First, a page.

Ethanol: Down But Not Out (Part Two)

It is apparent that, when considering the growth in the ethanol industry as of late (there is currently twice as much manufacturing capacity under construction in the U.S. than is currently online), the industry could be heading for severe overcapacity.  So why do these refineries continue to get built at such a rampant pace with no apparent regard for the potential consequences?

Well, perhaps it’s because rampant building needs to happen in order for the industry to advance.  Confused?  Yep, this could indeed be the first step (well, as long as the production doesn’t get too out of control…). 

It has already been established that the ethanol industry has a long way to go before it reaches “critical mass”.  But by focusing on the technologies that we have right now and emphasizing them to the public, word of the industry’s virtues will spread.  A 2006 report issued by the World Resources Institute, anticipates that people may catch on and create a “tipping point” that sets the stage for the second phase of the development of the industry; a phase that focuses on higher blends of ethanol and new infrastructure investments required to allow for their consumption.   

So it’s not that new capacities need to be built, it’s that something needs to be done with these new capacities.  In effect, although they’re largely focused on the profit opportunities right now, ethanol producers may be positioning the industry for the next step.  E10 ethanol is being delivered to the gasoline pump, but do people really make a conscious effort to use it over traditional petroleum?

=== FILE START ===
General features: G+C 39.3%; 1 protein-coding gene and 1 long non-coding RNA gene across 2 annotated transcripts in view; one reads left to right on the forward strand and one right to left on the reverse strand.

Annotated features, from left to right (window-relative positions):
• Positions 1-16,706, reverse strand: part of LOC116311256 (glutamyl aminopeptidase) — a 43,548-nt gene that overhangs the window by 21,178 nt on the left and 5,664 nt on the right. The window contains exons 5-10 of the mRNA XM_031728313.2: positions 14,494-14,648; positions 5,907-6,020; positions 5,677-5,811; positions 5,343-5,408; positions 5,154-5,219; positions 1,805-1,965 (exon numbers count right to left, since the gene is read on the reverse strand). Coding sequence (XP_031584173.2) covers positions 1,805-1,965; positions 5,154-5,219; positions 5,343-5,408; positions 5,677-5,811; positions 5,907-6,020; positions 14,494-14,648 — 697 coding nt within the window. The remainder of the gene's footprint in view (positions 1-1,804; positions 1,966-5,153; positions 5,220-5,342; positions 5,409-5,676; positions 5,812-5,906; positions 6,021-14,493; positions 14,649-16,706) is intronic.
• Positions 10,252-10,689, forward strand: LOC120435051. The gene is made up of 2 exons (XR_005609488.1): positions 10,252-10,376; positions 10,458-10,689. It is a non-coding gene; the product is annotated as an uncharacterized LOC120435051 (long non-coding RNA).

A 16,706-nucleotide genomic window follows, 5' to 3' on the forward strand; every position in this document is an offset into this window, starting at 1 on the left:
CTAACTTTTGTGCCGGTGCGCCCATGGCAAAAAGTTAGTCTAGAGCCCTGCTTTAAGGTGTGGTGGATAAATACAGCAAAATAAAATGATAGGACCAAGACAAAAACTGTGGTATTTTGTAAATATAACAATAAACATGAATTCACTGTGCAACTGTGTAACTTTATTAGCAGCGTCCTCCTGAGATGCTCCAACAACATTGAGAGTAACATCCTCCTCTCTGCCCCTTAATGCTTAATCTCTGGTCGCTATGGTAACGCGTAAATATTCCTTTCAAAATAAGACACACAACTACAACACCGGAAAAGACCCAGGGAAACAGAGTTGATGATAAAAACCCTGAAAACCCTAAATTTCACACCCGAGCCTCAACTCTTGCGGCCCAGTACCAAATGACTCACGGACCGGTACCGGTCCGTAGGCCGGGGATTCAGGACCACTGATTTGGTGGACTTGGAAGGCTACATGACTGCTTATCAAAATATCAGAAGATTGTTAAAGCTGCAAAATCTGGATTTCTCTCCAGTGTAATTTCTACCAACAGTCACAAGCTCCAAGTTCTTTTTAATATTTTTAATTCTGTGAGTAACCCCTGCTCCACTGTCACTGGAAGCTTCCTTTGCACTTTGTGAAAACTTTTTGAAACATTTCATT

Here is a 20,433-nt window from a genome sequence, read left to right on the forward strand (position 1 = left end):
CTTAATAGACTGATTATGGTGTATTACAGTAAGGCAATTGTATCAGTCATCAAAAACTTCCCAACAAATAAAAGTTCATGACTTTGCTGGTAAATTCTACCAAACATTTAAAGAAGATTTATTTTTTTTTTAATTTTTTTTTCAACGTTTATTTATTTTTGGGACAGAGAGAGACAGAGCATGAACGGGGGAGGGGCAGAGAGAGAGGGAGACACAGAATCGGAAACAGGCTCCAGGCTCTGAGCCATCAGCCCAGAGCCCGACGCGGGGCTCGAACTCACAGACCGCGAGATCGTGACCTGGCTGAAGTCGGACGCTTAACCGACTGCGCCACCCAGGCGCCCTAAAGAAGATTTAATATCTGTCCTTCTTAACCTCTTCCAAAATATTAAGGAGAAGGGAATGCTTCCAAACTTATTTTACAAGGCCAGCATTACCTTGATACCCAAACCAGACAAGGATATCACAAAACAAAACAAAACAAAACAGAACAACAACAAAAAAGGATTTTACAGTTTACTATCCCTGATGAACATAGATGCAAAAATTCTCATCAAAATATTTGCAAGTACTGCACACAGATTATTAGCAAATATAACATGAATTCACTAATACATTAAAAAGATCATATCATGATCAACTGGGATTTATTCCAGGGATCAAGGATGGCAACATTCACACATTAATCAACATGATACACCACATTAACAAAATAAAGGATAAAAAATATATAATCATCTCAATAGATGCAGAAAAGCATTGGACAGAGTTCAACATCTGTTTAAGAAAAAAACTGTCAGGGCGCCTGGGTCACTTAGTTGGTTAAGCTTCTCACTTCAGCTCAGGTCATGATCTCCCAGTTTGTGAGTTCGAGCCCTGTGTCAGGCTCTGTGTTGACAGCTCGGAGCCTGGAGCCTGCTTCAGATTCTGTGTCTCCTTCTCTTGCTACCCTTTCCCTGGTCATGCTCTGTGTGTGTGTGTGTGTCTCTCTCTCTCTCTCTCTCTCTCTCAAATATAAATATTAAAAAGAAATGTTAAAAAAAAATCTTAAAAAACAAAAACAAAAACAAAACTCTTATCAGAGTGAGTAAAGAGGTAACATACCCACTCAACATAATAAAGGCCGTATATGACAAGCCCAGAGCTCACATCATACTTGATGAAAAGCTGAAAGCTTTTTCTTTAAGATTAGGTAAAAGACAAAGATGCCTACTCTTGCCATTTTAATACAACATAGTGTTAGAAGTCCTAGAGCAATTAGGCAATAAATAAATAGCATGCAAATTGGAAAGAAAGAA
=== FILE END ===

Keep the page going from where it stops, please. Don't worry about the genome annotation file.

The virtues of ethanol-based gasoline do not seem to be making a connection with the American public.  The supply side may be ramping up, but it is debatable whether demand will keep pace.  This puts pressure on the advertising departments for ethanol producers.  Personally, the only time I see advertising for ethanol is Sunday mornings on “Meet the Press” when commercials for U.S. market leader Archer Daniels Midland (ADM – $33.75) are aired.  Most other times I read about ethanol, a new plant is being constructed. 

Once this “tipping point” has been reached, financiers will likely feel more comfortable providing funds for the advancement of the current corn-based technology.  Some investors, such as prominent Silicon Valley venture capitalist Vinod Khosla, have already boarded the ethanol train and see a bright future for it.  He is pouring a lot of money into the development of next-generation ethanol technologies, such as a closed-loop processing system

Unfortunately for us, the rest of the country has not caught up, and it may be a while before it does. 

Disclaimer: I do not own any stocks mentioned above. I do not give investment advice.  Do your own research.  Do not rely on anything in this blog to make investment decisions. Consult an investment professional familiar with your specific financial situation before buying or selling any security. 

Disclosure: I do not own ADM and have not in the last two years. I do not plan on purchasing this security at the current prices in the near future.